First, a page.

Under the newly launched Technology Accelerator Challenge, the National Institutes of Health (NIH) is offering $1 million for those capable of designing and developing handheld, digital technologies capable of detecting and diagnosing high impact diseases.
Bolstered by support from the Bill & Melinda Gates Foundation, such awards will be split between finalists: $500,000 will go to one winner, while the other $500,000 will be divided between approximately five semi-finalists. The Foundation will then separately review winners and honorable mentions and potentially offer them follow-on support, with another grant of up to $500,000 and/or consultations, clinical data collection partnerships, software development, scale-up efforts, and manufacturing. The end goal all around: encouraging products that can be rapidly developed.
“Bioengineers are pioneering the development of cutting-edge, cost-effective, mobile, and point-of-care technologies,” said Dr. Bruce Tromberg, director of the challenge-leading National Institute of Biomedical Imaging and Bioengineering. “This challenge is an exciting way to engage and inspire our community to address an urgent health care need.”
This challenge will focus on sickle cell disease, malaria, and anemia. Each affects hundreds of thousands, even millions, annually. Diagnostics do exist for such things already, but they are not ideal for low-resource settings due to costs, invasiveness, and the tests’ required expertise levels for administering. The partners wish to create a platform technology that could rapidly screen large populations in an optimized and practical way, which is to say, portable, self-contained, low-cost, and target adaptable.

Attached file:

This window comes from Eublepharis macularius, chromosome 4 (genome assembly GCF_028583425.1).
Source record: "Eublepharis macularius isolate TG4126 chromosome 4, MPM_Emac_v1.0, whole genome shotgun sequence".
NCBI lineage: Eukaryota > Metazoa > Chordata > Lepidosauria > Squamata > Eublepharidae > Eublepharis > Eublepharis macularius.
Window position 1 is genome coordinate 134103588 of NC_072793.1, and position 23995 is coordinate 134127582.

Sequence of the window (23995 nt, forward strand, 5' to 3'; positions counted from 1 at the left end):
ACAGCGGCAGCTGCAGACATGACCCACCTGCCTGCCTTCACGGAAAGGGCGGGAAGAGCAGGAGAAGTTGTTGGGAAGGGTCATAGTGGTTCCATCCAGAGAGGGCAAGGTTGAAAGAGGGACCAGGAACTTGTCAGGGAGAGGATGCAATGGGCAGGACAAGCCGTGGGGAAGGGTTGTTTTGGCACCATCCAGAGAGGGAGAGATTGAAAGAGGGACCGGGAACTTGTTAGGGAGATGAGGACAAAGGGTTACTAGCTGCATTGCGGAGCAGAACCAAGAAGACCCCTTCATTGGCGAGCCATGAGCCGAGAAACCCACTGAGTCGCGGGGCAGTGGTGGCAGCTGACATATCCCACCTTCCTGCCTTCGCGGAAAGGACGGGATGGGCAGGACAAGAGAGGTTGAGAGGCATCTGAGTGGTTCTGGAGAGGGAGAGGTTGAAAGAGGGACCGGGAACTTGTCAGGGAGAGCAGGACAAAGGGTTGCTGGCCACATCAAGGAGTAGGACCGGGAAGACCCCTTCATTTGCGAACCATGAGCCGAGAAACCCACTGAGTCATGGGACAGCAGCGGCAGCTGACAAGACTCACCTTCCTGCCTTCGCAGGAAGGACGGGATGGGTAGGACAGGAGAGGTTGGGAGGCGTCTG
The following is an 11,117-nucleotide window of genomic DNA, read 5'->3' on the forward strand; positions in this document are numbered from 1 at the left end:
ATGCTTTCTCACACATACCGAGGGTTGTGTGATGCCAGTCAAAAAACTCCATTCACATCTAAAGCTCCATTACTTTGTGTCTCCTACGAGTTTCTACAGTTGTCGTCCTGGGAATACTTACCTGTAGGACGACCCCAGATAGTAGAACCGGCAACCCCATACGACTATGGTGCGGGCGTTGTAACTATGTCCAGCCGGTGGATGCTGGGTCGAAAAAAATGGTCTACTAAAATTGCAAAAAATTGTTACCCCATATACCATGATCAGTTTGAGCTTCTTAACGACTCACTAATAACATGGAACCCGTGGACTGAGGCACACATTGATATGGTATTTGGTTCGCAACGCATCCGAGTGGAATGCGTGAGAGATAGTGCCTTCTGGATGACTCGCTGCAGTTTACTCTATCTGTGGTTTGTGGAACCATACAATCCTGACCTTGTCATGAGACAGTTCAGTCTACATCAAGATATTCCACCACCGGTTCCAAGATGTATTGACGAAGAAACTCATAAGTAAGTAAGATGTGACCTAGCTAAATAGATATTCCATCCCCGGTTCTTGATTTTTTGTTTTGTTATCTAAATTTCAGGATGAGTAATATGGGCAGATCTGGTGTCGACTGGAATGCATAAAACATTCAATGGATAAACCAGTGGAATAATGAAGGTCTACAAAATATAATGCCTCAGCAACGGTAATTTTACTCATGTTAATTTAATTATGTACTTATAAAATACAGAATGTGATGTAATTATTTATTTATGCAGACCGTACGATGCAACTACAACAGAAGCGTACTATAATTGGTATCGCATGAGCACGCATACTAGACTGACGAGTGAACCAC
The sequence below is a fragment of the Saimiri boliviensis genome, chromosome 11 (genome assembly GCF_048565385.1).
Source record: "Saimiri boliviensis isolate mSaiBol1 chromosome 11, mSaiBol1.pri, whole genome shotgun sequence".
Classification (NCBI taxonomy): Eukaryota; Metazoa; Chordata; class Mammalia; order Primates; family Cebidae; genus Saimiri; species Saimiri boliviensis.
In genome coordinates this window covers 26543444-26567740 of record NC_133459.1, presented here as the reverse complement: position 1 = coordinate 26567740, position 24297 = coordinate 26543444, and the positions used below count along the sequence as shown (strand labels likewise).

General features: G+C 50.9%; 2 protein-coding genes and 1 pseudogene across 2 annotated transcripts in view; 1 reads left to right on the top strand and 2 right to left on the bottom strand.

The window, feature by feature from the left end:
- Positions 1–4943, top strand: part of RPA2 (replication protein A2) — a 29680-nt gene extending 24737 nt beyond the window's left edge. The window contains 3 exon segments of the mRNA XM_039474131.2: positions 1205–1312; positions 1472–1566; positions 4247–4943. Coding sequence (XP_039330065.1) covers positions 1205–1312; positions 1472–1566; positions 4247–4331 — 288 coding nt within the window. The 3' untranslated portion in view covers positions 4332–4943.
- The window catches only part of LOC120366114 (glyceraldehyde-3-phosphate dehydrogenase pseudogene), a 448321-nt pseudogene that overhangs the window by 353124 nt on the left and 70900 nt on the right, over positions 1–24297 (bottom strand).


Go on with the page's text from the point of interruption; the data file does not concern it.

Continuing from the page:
“New diagnostic tools could address a major burden of disease in low- and middle-income country settings,” Dan Wattendorf, Director of Innovative Technology Solutions for Global Health at the Bill & Melinda Gates Foundation, said. “Handheld, low-cost tools can bring testing out of a laboratory and to the point of need. Digitally enabled tools can help provide objective guidance for those administering a test, reducing procedural errors, and facilitating collection of more complete diagnostic information.”
Applications will be accepted through June 2, 2020.